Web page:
Following is a profile of Kevin Meldrum, one of the 2013 EHR Game Changers who were recognized in the annual program sponsored by Health Data Management. For information about this year's recognition program, click here.
For Kevin Meldrum, the career wake-up call was the pounding on the door. The VA-a nationwide group of 152 hospitals serving veterans-had launched an early iteration of computerized physician order entry, and the keyboard-driven system flopped. "We wanted physicians to use the orders," he recalls. The door pounding came from a group of residents who demanded to know if he were the one responsible for the program. "They wanted to know who wrote the software that they didn't want to use. It was a profound experience."
That was in the early '90s. Ever since then, Meldrum has led the charge to try to make the VA's EHR system more user-friendly. The EHR is commonly known as VistA (for Veterans Health Information Systems Technology and Architecture). It now has 150,000 clinical and administrative users across the VA. And beyond that, the system-available for free in the public domain-has been adopted by many international hospitals.
Meldrum has been a steady presence in the EHR's long history. He led the design and development of "CPRS," the computerized patient record system. That's the VA's shorthand for the clinical portion of its VistA system, which Meldrum describes as the underlying architecture and original platform for lab and pharmacy data. Under Meldrum's leadership, the EHR has grown into a Windows-based application that is far easier to use than its keyboard-driven ancestor.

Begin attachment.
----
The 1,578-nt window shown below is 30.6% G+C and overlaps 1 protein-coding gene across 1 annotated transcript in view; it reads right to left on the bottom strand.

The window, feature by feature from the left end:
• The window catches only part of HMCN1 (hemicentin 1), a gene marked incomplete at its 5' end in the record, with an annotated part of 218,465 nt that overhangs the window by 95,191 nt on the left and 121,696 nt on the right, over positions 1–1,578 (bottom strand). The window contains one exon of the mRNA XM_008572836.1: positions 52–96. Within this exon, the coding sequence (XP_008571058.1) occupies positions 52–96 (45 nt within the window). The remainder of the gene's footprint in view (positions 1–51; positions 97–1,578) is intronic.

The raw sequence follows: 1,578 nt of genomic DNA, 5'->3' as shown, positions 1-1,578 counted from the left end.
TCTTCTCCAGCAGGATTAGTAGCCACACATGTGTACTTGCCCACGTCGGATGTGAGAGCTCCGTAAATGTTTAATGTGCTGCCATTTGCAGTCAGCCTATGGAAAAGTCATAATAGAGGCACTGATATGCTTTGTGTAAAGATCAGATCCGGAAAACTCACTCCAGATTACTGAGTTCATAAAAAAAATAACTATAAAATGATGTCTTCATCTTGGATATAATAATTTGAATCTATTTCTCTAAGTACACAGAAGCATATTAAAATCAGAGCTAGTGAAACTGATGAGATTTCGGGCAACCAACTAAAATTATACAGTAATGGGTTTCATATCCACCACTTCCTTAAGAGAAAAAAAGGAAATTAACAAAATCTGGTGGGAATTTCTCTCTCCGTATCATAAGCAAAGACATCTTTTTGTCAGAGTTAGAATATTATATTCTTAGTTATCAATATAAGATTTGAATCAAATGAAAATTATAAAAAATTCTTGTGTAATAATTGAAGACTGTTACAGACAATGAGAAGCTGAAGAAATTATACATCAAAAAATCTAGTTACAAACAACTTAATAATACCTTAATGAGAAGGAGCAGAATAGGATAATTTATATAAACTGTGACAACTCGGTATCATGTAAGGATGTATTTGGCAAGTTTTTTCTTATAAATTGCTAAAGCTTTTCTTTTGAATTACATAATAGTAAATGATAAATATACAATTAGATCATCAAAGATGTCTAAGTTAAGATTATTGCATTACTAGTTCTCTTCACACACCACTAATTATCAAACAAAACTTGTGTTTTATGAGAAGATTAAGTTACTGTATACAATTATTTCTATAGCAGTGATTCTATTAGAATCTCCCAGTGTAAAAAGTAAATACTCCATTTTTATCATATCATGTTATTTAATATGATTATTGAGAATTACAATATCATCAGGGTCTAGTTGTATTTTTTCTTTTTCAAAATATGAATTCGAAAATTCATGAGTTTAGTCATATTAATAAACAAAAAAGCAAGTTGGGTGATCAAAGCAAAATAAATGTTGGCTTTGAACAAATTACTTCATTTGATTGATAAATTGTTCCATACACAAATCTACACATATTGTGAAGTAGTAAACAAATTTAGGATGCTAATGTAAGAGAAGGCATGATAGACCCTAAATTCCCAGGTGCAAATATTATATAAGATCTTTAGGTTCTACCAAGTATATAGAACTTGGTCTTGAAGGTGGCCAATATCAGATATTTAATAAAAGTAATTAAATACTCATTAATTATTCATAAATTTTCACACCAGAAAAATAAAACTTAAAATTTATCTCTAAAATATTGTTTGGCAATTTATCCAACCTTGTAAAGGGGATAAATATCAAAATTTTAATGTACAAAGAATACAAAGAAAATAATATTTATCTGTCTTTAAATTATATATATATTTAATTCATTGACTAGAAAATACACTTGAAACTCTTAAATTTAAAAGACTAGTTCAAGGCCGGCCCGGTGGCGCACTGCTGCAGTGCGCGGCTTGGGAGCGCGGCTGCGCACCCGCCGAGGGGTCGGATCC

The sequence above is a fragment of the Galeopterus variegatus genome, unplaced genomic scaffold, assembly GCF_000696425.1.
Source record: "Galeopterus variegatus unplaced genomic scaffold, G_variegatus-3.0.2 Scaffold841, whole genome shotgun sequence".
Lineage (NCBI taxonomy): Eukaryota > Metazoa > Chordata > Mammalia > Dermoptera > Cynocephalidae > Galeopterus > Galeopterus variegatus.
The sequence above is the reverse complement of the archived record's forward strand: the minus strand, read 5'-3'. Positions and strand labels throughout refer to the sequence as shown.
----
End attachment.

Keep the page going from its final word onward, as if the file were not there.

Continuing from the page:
Meldrum developed the first prototypes of the Windows-based system beginning in 1993. By 1996, the system encompassed progress notes and was on its way. That year, Meldrum led the charge to rewrite the software of a 32-bit Windows environment. From 1997-2000, the VA undertook what he calls "rapid revisions," incorporating system changes based on recommendations from some 50 hospital beta sites. During this period, Meldrum's team released 48 updates of the graphical user interface.
Meldrum describes I.T. as a type of living organism that affects the environment around it. And the key to a successful program is being able to intuit what users really need and how they work. "A computer system is like a stimulus to the organization," he says. "The organization will either adapt to it or the system will die."
The VA is not done with the EHR design however. Next up says Meldrum is an upgrade which will enable better care coordination among teams of caregivers by clearly presenting care plans; offer patients better communications tools with their physicians, such as enabling data collection via mobile devices; and enhanced data analytics capabilities. "Working at the VA is amazing," Meldrum says. "There's a sense of camaraderie that is facilitated by the common mission of serving vets."
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